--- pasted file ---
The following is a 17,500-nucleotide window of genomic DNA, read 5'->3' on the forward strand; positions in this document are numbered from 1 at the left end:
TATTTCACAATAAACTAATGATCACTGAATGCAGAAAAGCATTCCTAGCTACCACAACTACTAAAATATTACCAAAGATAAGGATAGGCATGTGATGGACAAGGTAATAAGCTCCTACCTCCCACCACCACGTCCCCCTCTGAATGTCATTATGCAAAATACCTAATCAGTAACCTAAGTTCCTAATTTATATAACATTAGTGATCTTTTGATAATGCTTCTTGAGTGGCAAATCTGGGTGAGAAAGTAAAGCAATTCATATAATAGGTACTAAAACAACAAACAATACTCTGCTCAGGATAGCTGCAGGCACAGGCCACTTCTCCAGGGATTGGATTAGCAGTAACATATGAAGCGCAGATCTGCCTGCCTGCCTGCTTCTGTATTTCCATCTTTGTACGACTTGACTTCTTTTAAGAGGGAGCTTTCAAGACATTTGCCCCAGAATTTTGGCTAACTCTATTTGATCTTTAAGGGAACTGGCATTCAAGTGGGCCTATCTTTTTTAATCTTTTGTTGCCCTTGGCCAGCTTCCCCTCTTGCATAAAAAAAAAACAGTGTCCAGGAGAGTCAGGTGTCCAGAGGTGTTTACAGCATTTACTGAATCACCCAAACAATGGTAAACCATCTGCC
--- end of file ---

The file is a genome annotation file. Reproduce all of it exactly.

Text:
The following is a 17,500-nucleotide window of genomic DNA, read 5'->3' on the forward strand; positions in this document are numbered from 1 at the left end:
TATTTCACAATAAACTAATGATCACTGAATGCAGAAAAGCATTCCTAGCTACCACAACTACTAAAATATTACCAAAGATAAGGATAGGCATGTGATGGACAAGGTAATAAGCTCCTACCTCCCACCACCACGTCCCCCTCTGAATGTCATTATGCAAAATACCTAATCAGTAACCTAAGTTCCTAATTTATATAACATTAGTGATCTTTTGATAATGCTTCTTGAGTGGCAAATCTGGGTGAGAAAGTAAAGCAATTCATATAATAGGTACTAAAACAACAAACAATACTCTGCTCAGGATAGCTGCAGGCACAGGCCACTTCTCCAGGGATTGGATTAGCAGTAACATATGAAGCGCAGATCTGCCTGCCTGCCTGCTTCTGTATTTCCATCTTTGTACGACTTGACTTCTTTTAAGAGGGAGCTTTCAAGACATTTGCCCCAGAATTTTGGCTAACTCTATTTGATCTTTAAGGGAACTGGCATTCAAGTGGGCCTATCTTTTTTAATCTTTTGTTGCCCTTGGCCAGCTTCCCCTCTTGCATAAAAAAAAAACAGTGTCCAGGAGAGTCAGGTGTCCAGAGGTGTTTACAGCATTTACTGAATCACCCAAACAATGGTAAACCATCTGCC